Last year, a friend from Canada came to Malaysia and was in the country in time for the Thaipusam holiday. She’d already made plans to go to Batu Caves, one of the main hubs of the celebration, to observe the procession and asked me if I’d ever been. I had to confess that I’d never gone to Batu Caves to participate in the Thaipusam celebrations. Thaipusam is one of those festivals that I wish I knew more about and since the celebrations started yesterday, I thought I’d take this opportunity to share what I do know already and also what I recently found out:
#1. We get a holiday – Any festival that results in a holiday is a worthy one to celebrate, in my books. However, not all of the states in Malaysia declares Thaipusam a holiday so boo hoo to those states that have to work on Thaipusam.
#2. Batu Caves becomes a sea of people – The Sri Subramaniar Swamy Temple located at Batu Caves (or Rock Caves) is one of the main places where Thaipusam is celebrated. There’ll be masses of people, locals and tourists alike. Apparently, this year, 1.6 million people are expected at Batu Caves.
#3. It starts with a procession – The night before Thaipusam, Hindus gather at the Sri Mahamariaman Temple along Jalan Tun HS Lee (Chinatown/ Petaling Street area). From there they will leave around midnight on a 15 kilometer (approximately 8 hour) walk. During this procession, devotees pull a golden/ silver chariot. Penang, another location that celebrates Thaipusam on a grand scale, apparently has a golden AND a silver chariot procession this year.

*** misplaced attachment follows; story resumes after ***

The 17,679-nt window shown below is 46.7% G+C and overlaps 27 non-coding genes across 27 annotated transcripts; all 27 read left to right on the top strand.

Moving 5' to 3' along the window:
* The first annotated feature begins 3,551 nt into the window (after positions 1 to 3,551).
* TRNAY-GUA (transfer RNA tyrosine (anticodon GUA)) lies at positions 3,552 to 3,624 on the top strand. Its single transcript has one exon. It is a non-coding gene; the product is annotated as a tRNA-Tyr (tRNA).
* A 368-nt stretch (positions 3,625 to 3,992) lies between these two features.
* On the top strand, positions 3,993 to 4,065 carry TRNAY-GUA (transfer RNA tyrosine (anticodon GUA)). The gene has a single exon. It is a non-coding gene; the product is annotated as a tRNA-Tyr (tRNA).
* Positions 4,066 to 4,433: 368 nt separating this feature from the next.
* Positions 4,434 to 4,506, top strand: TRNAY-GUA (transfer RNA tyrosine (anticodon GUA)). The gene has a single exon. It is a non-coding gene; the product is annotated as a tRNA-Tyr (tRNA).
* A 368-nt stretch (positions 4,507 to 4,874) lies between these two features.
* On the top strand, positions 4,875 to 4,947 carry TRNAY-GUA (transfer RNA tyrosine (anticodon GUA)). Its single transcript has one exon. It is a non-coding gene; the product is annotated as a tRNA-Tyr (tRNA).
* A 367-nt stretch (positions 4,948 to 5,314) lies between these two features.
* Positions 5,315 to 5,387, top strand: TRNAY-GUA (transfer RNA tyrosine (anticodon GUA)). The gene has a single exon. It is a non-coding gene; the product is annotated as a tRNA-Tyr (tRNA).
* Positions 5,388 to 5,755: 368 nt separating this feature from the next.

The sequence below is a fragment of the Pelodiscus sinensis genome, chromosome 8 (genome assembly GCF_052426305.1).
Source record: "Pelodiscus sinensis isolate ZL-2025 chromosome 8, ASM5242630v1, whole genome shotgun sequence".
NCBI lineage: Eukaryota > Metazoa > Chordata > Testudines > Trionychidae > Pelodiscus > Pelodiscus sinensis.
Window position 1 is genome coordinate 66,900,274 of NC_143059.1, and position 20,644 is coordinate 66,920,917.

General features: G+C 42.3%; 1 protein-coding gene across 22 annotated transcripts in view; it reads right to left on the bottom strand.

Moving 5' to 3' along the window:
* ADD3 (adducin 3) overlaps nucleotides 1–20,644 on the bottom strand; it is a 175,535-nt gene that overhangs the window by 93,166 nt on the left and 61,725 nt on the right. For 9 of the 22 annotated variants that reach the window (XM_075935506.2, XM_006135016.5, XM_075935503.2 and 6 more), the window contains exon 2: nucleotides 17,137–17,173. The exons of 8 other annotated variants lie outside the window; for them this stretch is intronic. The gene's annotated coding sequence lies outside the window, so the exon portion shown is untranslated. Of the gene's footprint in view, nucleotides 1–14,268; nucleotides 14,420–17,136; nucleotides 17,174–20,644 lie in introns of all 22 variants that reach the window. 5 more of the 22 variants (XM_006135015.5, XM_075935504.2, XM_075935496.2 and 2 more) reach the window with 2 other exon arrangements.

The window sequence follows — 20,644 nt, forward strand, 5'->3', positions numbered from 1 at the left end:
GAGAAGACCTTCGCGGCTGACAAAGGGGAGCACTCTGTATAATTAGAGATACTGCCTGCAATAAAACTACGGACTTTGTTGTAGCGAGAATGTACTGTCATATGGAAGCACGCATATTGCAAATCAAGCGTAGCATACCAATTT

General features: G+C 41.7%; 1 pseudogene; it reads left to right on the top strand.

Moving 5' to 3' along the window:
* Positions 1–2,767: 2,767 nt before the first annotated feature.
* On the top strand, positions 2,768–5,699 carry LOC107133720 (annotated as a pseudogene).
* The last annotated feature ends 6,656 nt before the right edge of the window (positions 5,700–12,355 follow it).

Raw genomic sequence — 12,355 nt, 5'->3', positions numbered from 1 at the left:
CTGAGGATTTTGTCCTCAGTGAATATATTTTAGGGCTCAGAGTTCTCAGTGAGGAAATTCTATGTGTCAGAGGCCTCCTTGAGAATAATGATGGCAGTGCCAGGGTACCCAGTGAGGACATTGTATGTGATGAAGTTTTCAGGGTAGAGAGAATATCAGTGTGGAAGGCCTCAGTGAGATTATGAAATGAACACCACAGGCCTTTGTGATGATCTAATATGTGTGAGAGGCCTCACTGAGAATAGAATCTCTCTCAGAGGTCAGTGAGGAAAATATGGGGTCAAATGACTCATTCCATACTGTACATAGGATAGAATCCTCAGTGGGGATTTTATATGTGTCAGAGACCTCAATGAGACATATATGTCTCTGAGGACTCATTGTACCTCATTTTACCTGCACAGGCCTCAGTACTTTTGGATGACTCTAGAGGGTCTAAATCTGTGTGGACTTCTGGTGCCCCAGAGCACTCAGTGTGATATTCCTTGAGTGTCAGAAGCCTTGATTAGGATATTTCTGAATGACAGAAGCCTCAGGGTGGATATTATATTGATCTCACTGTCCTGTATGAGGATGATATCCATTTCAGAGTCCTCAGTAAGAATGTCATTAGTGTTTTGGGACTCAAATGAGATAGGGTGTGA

#4. There are piercings everywhere – During this festival, devotees choose to honour Lord Murugan by the carrying of kavadi. I’ve always thought that the kavadi refers only to the elaborate framework that is attached to the devotees bodies via hooks or piercings. Now, I know that a kavadi can also refer to a metal pot filled with milk, carried on the head or shoulders. Seeing a kavadi-bearer pierced multiple times can be pretty gruesome.
#5. Coconuts are everywhere too – A whole lot of coconut smashing goes down during Thaipusam as well. The coconut is an auspicious fruit for Hindus and apparently, the action of smashing a coconut on the street is to cleanse the street before the chariot passes through. This year, an additional one million coconuts had to be imported from Indonesia to cater for the demand during Thaipusam.
This video from National Geographic shows how Thaipusam is celebrated in Malaysia (Warning: Piercings pretty much dominate)